In protest to Halvorson’s decision to fire Jon Fitzpatrick, admissions counselors Laura Scott Madden and Callie Nelson resigned.
Though Fitzpatrick’s dismissal may have been the last straw for the two departing ACs, other factors contributed to their resignations. Some ACs said that over the past year and a half the admissions office has had a high turnover rate and has witnessed a pattern of leaders leaving on bad terms. In September of 2018, less than three months before Fitzpatrick’s dismissal, four ACs (including Madden and Nelson) brought a formal complaint to HR.
The involved ACs complained about mismanagement, lack of structure, and unresolved conflict between some employees and former leadership in the admissions office. HR offered the ACs a meeting with either the cabinet or with Halvorson to discuss the complaints, but no other apparent action was taken. Some ACs, based on past interactions with Halvorson, felt he would not be the best person to advocate for them and so requested a meeting with the cabinet.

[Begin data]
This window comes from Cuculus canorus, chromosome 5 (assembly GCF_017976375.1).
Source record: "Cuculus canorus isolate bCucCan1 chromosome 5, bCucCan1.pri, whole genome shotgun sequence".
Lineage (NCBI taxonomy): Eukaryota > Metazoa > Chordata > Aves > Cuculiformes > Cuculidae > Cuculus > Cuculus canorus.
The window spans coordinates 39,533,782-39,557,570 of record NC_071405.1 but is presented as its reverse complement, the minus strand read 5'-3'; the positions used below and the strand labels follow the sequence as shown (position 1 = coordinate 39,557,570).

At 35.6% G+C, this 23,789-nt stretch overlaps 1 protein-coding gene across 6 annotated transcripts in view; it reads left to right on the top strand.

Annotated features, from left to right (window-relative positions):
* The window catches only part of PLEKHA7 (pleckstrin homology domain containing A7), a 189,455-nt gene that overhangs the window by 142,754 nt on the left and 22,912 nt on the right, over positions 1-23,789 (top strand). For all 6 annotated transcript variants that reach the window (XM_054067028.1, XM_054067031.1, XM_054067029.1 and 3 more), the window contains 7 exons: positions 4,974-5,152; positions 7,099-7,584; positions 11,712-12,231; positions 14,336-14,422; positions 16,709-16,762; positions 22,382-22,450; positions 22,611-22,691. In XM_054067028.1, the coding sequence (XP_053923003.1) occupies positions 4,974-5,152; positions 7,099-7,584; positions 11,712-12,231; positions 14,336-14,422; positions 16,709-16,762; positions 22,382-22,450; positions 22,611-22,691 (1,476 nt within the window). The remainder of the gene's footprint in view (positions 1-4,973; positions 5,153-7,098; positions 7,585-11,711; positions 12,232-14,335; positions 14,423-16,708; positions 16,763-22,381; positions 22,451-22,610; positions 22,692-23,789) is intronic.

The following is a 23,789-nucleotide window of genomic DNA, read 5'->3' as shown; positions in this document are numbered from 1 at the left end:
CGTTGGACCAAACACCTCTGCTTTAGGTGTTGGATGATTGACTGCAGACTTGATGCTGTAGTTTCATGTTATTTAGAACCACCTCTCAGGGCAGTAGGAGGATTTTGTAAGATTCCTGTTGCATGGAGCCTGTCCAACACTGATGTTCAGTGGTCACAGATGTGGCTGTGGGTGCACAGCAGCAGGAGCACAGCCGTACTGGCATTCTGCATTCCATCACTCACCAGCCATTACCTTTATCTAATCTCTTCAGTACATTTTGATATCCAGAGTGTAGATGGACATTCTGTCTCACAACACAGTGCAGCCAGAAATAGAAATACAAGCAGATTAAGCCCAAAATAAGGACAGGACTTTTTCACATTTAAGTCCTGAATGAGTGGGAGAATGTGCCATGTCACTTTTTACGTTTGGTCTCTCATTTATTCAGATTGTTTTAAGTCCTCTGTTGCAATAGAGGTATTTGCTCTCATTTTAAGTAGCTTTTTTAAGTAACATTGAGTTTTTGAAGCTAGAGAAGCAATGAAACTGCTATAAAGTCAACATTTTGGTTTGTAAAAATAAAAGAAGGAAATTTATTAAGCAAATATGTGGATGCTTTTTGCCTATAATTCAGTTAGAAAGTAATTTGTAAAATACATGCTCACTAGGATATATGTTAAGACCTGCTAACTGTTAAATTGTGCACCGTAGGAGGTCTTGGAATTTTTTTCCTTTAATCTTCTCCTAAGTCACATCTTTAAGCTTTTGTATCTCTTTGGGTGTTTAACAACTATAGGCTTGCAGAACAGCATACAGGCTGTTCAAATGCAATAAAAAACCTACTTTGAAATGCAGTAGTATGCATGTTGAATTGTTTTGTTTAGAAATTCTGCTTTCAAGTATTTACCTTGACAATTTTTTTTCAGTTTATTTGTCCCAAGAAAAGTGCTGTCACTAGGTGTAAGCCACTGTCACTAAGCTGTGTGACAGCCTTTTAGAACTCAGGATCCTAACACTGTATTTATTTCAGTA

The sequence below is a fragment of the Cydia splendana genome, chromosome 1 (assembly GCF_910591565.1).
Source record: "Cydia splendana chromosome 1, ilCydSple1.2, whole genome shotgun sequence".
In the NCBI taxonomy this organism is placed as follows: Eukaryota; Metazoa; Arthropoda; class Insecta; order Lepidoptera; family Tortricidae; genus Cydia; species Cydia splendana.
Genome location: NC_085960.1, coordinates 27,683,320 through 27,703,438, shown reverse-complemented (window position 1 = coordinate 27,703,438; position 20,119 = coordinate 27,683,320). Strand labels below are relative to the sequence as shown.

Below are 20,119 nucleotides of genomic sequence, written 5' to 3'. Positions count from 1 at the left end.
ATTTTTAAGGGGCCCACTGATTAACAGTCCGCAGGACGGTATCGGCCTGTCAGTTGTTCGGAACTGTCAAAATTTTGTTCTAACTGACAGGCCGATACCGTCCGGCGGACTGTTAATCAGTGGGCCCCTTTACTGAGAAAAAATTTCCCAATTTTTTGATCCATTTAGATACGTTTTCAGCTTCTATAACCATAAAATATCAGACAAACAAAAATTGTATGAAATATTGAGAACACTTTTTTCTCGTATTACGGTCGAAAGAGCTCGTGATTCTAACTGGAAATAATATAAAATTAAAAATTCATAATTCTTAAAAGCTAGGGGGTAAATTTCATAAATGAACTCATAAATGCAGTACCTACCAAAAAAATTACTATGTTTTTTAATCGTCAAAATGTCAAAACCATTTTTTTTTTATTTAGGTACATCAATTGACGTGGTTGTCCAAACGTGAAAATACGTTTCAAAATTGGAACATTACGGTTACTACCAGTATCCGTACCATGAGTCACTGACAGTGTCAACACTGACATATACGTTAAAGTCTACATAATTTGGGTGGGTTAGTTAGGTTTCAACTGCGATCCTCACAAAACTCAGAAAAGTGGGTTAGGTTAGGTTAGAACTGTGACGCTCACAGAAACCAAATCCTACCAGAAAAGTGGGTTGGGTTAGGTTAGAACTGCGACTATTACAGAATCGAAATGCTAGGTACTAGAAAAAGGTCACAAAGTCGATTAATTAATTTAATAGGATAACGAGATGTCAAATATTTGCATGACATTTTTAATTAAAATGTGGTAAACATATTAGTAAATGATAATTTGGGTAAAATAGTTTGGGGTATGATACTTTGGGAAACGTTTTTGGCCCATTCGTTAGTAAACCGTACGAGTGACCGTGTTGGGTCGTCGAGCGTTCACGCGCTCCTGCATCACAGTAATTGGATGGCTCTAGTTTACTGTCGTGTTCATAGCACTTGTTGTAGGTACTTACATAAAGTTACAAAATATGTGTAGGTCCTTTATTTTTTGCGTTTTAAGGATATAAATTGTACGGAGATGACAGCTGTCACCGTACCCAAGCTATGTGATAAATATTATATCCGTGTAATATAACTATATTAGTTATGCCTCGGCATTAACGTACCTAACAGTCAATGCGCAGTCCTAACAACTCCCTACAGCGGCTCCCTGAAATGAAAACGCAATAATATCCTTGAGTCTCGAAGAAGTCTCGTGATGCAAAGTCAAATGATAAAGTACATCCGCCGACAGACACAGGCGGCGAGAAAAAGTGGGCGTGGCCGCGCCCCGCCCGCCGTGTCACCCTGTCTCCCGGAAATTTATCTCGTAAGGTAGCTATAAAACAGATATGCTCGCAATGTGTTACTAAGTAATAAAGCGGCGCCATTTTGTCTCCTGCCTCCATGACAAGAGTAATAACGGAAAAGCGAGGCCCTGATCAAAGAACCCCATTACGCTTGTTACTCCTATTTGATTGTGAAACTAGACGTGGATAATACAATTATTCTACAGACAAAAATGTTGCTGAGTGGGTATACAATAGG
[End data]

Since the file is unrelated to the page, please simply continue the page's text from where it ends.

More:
Halvorson heard about the ACs’ request to meet with the cabinet and insisted on meeting with the ACs first, according to Madden. The ACs agreed to talk with Halvorson.
“It was a really good meeting,” said Madden, “we felt encouraged. But then nothing changed for a month, and then he fired Jon.”
Upon her resignation, Madden filed an official grievance letter with HR and sent copies to members of the administration and staff that were involved or in some way previously aware of the situation.
In her letter, she said, “This firing seems like retaliation for [Fitzpatrick’s] advocacy and trying to cover up the embarrassment of low numbers that are due to years of mismanagement: not Jon’s five months in office.”